Hollywood’s best (and worst) attempts at an Irish accent ranked by Irish expats in the US

Hollywood’s best (and worst) attempts at an Irish accent ranked by Irish expats in the US

HOLLYWOOD’S BEST and worst attempts at an Irish accent have been revealed in a study that saw Irish Expats rate some of the most famous attempts ever put to film. 

With bad Irish accents back in the headlines thanks to the nightmarish efforts of Emily Blunt, Christopher Walken and Jamie Dornan in the Ireland-set romantic comedy Wild Mountain Thyme, the experts over at language-learning app Babbel decided to investigate. 

They asked asked Irish expats in the US to vote for what they considered to be the best accent from their country of birth to ever be attempted by a (non-Irish) American actor playing an Irish character in a major movie. 

Babbel got Irish expat and heritage organizations in the US - including The New York Irish Center (www.newyorkirishcenter.org) and The Irish Cultural Center of New England (www.irishculture.org), which have over 20,000 members between them - to rate actors’ attempts at Irish accents in the highest-grossing movies in which an American actor has played an Irish character (in a lead or supporting role). 

Participants were presented with short clips for each on-screen attempt at an Irish accent, and asked to rank them out of 5. 

Meryl Streep was voted as the Hollywood star with most convincing Irish accent thanks to her performance as Kate Mundy in the little seen Dancing at Lughnasa (1998), which scored her 3 stars out of 5.

The film revolves around the lives of the five Mundy sisters, who live in a cottage outside of Ballybeg, County Donegal. The oldest sister, Kate, played by Streep, is a devoutly Catholic matriarch and the local schoolteacher.

More surprising, was the presence of Brad Pitt in second spot for his star turn as Francis “Frankie” McGuire in the poorly-received action thriller The Devil’s Own (1997). He scored 2.6 stars out of 5.

Pitt played an IRA member in the film sent to America to obtain missiles to shoot down British helicopters. The film, which also starred Harrison Ford, was a critical and commercial flop.

Julia Robert’s accent in Michael Collins, in which she plays Kitty Kiernan, the fiancée of Irish revolutionary leader Michael Collins, was voted a narrow third-best (2.4).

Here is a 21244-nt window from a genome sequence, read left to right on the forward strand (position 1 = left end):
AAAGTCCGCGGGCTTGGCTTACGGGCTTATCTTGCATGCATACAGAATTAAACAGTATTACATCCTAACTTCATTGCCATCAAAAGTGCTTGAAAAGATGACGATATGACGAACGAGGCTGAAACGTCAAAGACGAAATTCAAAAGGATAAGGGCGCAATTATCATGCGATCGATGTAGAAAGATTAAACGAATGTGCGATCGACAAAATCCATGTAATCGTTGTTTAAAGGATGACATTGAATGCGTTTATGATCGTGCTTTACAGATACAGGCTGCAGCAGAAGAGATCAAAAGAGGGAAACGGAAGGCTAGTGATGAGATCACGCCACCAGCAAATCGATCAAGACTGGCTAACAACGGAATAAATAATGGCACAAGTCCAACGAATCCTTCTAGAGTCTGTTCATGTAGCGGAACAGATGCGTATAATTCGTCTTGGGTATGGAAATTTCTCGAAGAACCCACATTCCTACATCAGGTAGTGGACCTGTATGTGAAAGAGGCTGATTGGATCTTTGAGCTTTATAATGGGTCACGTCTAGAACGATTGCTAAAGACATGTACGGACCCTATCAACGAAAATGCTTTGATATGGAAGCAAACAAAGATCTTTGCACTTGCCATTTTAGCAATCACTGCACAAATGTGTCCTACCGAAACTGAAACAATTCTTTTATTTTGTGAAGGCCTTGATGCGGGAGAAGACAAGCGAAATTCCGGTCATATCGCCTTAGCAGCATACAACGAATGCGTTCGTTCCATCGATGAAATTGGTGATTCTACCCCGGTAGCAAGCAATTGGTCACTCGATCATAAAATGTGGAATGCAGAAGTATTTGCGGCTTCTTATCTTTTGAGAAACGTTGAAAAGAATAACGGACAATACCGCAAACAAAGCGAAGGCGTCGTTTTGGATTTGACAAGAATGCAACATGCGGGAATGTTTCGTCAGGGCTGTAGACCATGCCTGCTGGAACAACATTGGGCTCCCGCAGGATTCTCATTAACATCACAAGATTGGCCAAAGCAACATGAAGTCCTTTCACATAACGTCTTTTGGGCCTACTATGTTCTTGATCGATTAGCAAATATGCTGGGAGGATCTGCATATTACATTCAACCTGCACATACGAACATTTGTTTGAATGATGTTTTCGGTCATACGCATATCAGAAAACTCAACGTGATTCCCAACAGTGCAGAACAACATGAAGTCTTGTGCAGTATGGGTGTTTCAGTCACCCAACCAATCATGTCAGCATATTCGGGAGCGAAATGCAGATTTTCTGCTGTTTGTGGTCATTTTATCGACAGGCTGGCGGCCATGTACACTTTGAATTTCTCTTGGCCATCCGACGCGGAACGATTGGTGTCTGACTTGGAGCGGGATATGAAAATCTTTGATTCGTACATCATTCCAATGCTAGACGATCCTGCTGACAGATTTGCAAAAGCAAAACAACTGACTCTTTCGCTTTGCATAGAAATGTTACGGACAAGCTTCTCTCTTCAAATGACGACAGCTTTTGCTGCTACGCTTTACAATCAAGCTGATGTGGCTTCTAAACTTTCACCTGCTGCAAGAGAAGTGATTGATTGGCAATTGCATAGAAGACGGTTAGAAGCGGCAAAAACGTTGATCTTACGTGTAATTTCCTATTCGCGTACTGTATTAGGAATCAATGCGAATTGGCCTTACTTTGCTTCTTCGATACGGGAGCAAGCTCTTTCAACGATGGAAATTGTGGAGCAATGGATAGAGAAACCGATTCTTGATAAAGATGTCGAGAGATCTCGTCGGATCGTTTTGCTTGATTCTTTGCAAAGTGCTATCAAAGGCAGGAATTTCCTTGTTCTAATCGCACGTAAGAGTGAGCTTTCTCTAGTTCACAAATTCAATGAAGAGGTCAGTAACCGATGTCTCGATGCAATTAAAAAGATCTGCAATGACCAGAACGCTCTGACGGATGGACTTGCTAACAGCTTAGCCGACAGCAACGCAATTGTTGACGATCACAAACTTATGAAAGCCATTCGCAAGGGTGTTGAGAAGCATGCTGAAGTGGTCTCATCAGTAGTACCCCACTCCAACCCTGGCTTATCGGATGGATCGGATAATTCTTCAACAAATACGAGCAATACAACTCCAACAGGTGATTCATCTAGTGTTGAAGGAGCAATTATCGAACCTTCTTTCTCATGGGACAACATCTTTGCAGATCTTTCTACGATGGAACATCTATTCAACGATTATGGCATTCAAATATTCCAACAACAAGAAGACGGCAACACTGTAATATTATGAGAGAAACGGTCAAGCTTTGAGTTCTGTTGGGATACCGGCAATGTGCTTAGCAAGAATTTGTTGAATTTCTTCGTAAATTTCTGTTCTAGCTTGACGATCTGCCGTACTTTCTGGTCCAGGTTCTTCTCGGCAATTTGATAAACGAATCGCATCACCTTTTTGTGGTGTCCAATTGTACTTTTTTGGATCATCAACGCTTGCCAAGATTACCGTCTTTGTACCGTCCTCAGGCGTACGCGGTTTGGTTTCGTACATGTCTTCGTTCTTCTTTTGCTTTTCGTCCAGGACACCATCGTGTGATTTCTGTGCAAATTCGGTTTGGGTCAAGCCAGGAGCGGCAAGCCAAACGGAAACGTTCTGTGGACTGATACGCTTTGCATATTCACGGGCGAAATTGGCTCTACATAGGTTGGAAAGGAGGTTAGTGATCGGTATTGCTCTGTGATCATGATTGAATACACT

On the flip side, there was bad news for Michael J Fox, who scored a miserable 1.1 star out of five for his brief appearance as Marty’s Irish ancestor Seamus McFly in Back to the Future III (1990).

Seamus emigrated to America from Ballyboghil, County Dublin, in the late-19th century. 

Julie Hansen, CEO of Babbel said: “There is a tradition of American actors attempting an Irish brogue, and though critics have commented on their success (or otherwise), it seemed right to ask the true experts for their opinion.  

“We are celebrating the American actors who’ve nailed one of the most distinct accents in the world - easy to approximate, but hard to get right.” 

The best-to-worst ranking of the ten actors (alongside information on their roles, US domestic gross figures) are as follows:

Meryl Streep as Kate Mundy in Dancing at Lughnasa (1998) - 3.0 / 5.0 - $2,287,818 


Brad Pitt as Francis "Frankie" McGuire in The Devil’s Own (1997) - 2.6/5 -  $42,868,348


Julia Roberts as Kitty Kiernan in Michael Collins (1996) - 2.4/5 - $11,092,559


Richard Gere as Declan Joseph Mulqueen in The Jackal (1997) -2.0/5 - $54,930,280


Cameron Diaz as Jenny Everdeane in Gangs of New York (2002) - 1.8/5 - $77,812,000


Tommy Lee Jones as Ryan Gaerity in Blown Away (1994) - 1.7/5 - $30,156,002


Leonardo DiCaprio as Amsterdam Vallon in Gangs of New York (2002) - 1.4/5 - $77,812,000


Tom Cruise as Joseph Donnelly in Far and Away (1992) - 1.4/5 - $58,883,840


Chris O’Donnell as Jack Foley in Circle of Friends (1995) - 1.3/5 - $23,389,975


Michael J. Fox as Seamus McFly in Back to the Future III (1990) - 1.1/5 - $88,277,583